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Nordstrom pushes inclusivity, creativity with artist collaboration

October 1, 2021

In partnership with Nordstrom, Cristina Martinez designed a collection of apparel and home decor pieces based on three original artworks. Image credit: Nordstrom


U.S. department store chain Nordstrom is celebrating self-expression and the convergence of art and style through a new partnership with contemporary Seattle-based artist Cristina Martinez.

Ms. Martinez’s work is founded in amplifying the stories of Black and Brown people, and the initial release from her new collection with Nordstrom has been launched in celebration of Latinx Heritage Month. The collection is inspired by three original artworks created by the artist, each of which encourages individuals to take care of themselves and bloom where they are rooted.

"Nordstrom has a role and responsibility to amplify the voices and works of artists like Cristina Martinez, and we are excited to collaborate with her to introduce the Nordstrom by Cristina Martinez collection," said Meliz Andiroglu, senior PR manager at Nordstrom, Seattle.

Nordstrom by Cristina
Ms. Martinez worked with the Nordstrom Made design team to imagine elements of her original artwork on a selection of limited-edition products across women’s, men’s, gender-inclusive, kids, baby and home.

Through a series of short films produced by Nordstrom, Ms. Martinez shares how her Mexican and Black heritage — and the people, art and culture that surrounded her — continue to inspire her work today.

“Seeing my mom, my aunts and my grandma as hard-working Mexican women—that’s the biggest take away I have from my culture,” she says in one video. “The women that get things done, no matter what.

“Life is going to happen, and you’re going to go through hard times,” she continues. “But be resourceful and use that resourcefulness to your advantage.”

Nordstrom also entered the artist’s home to ask questions regarding her personal style and inspiration for the collaboration. The rapid-fire style of the Q&A video mirrored that of Vogue’s famous “73 Questions” video series.

In this colorful and energetic clip, the artist shares her favorite piece of art, her favorite footwear and personal style. She also admitted she would like to see Beyoncé wearing her designs.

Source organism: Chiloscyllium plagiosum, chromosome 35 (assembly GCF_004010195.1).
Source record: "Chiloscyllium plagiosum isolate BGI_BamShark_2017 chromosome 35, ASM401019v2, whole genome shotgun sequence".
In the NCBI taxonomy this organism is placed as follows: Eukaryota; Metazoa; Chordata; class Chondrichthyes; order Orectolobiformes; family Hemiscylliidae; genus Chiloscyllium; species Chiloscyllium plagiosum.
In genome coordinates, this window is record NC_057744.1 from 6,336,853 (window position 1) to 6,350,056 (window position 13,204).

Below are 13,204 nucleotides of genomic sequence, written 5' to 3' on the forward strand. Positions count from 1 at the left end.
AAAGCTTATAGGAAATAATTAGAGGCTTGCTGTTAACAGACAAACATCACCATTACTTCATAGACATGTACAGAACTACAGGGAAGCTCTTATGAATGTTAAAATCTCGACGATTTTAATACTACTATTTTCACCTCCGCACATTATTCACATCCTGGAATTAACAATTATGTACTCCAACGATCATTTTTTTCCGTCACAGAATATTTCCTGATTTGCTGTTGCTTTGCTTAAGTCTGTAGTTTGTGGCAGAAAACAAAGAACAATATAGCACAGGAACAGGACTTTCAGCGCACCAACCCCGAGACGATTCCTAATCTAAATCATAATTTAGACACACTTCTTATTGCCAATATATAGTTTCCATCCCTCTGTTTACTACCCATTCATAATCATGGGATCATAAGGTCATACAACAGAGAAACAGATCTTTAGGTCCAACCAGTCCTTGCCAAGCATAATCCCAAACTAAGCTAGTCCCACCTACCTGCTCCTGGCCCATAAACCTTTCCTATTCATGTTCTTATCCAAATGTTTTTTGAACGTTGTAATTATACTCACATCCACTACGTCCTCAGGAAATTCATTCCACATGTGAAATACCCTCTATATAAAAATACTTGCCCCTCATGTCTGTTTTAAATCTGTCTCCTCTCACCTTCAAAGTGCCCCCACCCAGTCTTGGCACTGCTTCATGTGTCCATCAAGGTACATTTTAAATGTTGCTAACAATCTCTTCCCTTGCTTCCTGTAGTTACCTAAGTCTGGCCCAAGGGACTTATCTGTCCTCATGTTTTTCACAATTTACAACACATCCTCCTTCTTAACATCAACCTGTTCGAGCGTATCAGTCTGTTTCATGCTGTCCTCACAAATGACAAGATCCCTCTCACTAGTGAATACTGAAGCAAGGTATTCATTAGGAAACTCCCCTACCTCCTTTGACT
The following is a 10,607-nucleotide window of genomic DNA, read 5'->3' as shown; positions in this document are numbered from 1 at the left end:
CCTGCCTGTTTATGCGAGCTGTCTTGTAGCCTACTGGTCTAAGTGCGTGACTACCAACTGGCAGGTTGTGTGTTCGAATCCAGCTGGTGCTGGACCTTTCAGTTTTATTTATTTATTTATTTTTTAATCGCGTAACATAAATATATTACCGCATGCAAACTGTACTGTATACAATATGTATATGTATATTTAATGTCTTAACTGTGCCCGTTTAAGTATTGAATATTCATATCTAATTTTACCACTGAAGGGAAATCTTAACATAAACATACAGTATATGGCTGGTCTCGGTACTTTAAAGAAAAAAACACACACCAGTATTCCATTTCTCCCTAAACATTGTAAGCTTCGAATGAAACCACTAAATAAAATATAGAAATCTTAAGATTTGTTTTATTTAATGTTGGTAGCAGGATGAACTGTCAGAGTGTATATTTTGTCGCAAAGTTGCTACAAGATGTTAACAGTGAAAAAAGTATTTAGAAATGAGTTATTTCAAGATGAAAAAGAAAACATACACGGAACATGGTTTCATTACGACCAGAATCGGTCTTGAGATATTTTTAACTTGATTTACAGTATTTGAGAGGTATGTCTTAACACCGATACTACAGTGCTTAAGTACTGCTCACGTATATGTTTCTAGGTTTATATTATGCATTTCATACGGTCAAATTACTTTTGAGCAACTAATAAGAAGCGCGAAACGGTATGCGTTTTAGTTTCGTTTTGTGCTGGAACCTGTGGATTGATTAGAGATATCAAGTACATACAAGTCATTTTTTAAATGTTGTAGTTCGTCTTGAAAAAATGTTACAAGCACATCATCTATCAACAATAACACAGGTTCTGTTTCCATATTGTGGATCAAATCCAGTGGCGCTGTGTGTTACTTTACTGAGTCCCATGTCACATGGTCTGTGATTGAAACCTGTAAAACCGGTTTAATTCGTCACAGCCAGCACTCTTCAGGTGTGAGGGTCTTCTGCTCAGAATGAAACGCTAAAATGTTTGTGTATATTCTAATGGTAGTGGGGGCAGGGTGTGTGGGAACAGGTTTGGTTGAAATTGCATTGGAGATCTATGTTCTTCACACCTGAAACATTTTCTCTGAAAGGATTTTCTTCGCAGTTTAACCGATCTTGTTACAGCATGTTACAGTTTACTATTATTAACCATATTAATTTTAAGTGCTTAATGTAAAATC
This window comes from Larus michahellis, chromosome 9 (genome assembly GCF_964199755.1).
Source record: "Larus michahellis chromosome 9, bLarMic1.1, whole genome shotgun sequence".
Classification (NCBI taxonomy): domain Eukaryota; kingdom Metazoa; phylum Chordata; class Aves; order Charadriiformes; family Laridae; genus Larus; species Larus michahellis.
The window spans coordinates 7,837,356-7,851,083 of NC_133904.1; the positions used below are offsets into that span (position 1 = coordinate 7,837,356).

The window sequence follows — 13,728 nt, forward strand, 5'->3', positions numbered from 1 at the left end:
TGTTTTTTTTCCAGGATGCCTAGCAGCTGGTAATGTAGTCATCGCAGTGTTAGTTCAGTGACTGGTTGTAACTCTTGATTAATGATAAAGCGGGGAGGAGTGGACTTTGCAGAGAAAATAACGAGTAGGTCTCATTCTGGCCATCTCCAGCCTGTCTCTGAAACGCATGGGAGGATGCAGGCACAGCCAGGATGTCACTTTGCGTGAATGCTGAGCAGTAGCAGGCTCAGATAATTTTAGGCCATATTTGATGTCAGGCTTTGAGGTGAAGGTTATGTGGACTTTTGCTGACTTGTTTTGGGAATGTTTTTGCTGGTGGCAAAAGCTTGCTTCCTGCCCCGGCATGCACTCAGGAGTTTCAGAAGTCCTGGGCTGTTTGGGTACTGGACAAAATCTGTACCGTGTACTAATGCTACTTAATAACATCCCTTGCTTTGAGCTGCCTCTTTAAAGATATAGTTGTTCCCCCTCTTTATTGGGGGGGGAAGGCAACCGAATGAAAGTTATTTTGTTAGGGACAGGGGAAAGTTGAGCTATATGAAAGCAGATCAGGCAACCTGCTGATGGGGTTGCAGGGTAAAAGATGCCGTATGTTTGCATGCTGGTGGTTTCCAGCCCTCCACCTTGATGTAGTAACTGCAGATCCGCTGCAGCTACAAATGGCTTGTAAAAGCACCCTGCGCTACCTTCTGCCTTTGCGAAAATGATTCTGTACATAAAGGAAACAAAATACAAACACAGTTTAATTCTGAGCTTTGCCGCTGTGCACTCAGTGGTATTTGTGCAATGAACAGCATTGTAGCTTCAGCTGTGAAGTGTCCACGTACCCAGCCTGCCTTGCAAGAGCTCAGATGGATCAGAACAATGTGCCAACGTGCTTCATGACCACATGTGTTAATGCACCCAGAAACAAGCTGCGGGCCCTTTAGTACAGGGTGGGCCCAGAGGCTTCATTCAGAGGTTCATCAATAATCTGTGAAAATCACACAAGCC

Ms. Martinez found her passion for art while studying in fashion school

The Nordstrom by Cristina collection represents the importance of capturing one’s beauty and resiliency and focusing on everyday successes.

The first artwork “No Rain, No Flower,” is a reminder that when one must go through certain negative experiences in life, one can recognize when there is positivity.

With this piece, Ms. Martinez wants people to consider that without inevitable hardships, they would never know the good in life.

The second piece, “A Planted Seed, Grows,” reminds people of the importance of taking care of oneself — in order to grow in life, one must be rooted and watered.

The third piece, “Live to Blossom,” focuses on life’s process. The technique for creating this artwork required painting a series of flowers and purposely smashing them together to create a new image.

By using this technique, Ms. Martinez shows that one can experience something, good or bad, and come out of it differently — a bloom cycle, so to speak.

The collection embodies the artist’s background through color, texture, shape and design, and is available in the United States and Canada.

Nordstrom by Cristina includes children’s clothing, available at 50 stores across North America and online. Image credit: Nordstrom

Pieces in the U.S. range from $19-$129, and in Canada from $20-$149. The partnership will continue with additional releases through next year.

Diversity goals
Nordstrom has stated it believes in the value diversity brings to the company and its communities, and acknowledges its role in contributing to the change necessary to address systemic racial inequity.

To further celebrate Latinx Heritage Month, Nordstrom is celebrating Latinx-owned, operated and designed brands including Viva La Bonita, Camila Mesar, Squeeze de Citron, Costa Brazil, Kids of Immigrants, Kid Dangerous, Holo, Alix NYC, Tata Harper, The Honest Company, Clare V. and more.

The recently launched haircare and skincare lines are aiming to address the unique beauty concerns of Latinx customers (see story).

The retailer also plans to deliver $500 million in retail sales from brands owned by, operated by or designed by Black and/or Latinx individuals, and has set a goal to increase the representation of Black and Latinx populations in people manager roles by at least 50 percent by 2025.

As part of Nordstrom’s corporate efforts, the company provided grants and funding to organizations that support the Latinx community including United We Dream, The Posse Foundation, Geeking Out Kids of Color and The Latino Student Fund.

In July, the retailer took a step toward product inclusivity by launching an exclusive hijab collection as more high-end retailers appeal to affluent Muslim consumers with modest items and culturally-tailored campaigns.

Nordstrom began working with Henna & Hijabs earlier this year to create a collection of hijabs in versatile prints, rich colors and fabrics (see story).